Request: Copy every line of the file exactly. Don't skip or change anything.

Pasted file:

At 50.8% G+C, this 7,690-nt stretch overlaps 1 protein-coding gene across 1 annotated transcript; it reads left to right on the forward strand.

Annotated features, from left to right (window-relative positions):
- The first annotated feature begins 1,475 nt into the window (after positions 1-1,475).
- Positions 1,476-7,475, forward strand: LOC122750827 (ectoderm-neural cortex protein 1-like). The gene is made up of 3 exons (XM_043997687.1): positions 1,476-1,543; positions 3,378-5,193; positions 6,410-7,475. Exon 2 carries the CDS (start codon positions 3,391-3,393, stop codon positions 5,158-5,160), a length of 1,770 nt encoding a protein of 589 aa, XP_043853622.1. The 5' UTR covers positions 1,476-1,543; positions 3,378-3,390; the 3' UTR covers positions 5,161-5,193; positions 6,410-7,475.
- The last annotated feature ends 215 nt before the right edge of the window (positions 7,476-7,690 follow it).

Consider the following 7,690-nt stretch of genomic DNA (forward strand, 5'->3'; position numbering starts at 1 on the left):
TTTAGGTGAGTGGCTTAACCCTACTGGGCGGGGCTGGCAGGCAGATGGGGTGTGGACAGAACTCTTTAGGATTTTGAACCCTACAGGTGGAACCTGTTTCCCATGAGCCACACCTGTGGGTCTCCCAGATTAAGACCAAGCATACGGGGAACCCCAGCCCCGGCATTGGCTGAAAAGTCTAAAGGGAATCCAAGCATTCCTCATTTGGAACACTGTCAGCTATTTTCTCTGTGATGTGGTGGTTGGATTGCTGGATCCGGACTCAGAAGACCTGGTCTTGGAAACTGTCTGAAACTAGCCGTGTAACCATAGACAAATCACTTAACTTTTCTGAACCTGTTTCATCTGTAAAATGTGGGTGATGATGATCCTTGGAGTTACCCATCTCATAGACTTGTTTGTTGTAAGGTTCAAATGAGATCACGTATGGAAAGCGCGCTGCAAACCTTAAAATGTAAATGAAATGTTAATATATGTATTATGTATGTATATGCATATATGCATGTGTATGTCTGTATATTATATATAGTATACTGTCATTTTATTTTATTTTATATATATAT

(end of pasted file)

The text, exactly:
At 50.8% G+C, this 7,690-nt stretch overlaps 1 protein-coding gene across 1 annotated transcript; it reads left to right on the forward strand.

Annotated features, from left to right (window-relative positions):
- The first annotated feature begins 1,475 nt into the window (after positions 1-1,475).
- Positions 1,476-7,475, forward strand: LOC122750827 (ectoderm-neural cortex protein 1-like). The gene is made up of 3 exons (XM_043997687.1): positions 1,476-1,543; positions 3,378-5,193; positions 6,410-7,475. Exon 2 carries the CDS (start codon positions 3,391-3,393, stop codon positions 5,158-5,160), a length of 1,770 nt encoding a protein of 589 aa, XP_043853622.1. The 5' UTR covers positions 1,476-1,543; positions 3,378-3,390; the 3' UTR covers positions 5,161-5,193; positions 6,410-7,475.
- The last annotated feature ends 215 nt before the right edge of the window (positions 7,476-7,690 follow it).

Consider the following 7,690-nt stretch of genomic DNA (forward strand, 5'->3'; position numbering starts at 1 on the left):
TTTAGGTGAGTGGCTTAACCCTACTGGGCGGGGCTGGCAGGCAGATGGGGTGTGGACAGAACTCTTTAGGATTTTGAACCCTACAGGTGGAACCTGTTTCCCATGAGCCACACCTGTGGGTCTCCCAGATTAAGACCAAGCATACGGGGAACCCCAGCCCCGGCATTGGCTGAAAAGTCTAAAGGGAATCCAAGCATTCCTCATTTGGAACACTGTCAGCTATTTTCTCTGTGATGTGGTGGTTGGATTGCTGGATCCGGACTCAGAAGACCTGGTCTTGGAAACTGTCTGAAACTAGCCGTGTAACCATAGACAAATCACTTAACTTTTCTGAACCTGTTTCATCTGTAAAATGTGGGTGATGATGATCCTTGGAGTTACCCATCTCATAGACTTGTTTGTTGTAAGGTTCAAATGAGATCACGTATGGAAAGCGCGCTGCAAACCTTAAAATGTAAATGAAATGTTAATATATGTATTATGTATGTATATGCATATATGCATGTGTATGTCTGTATATTATATATAGTATACTGTCATTTTATTTTATTTTATATATATAT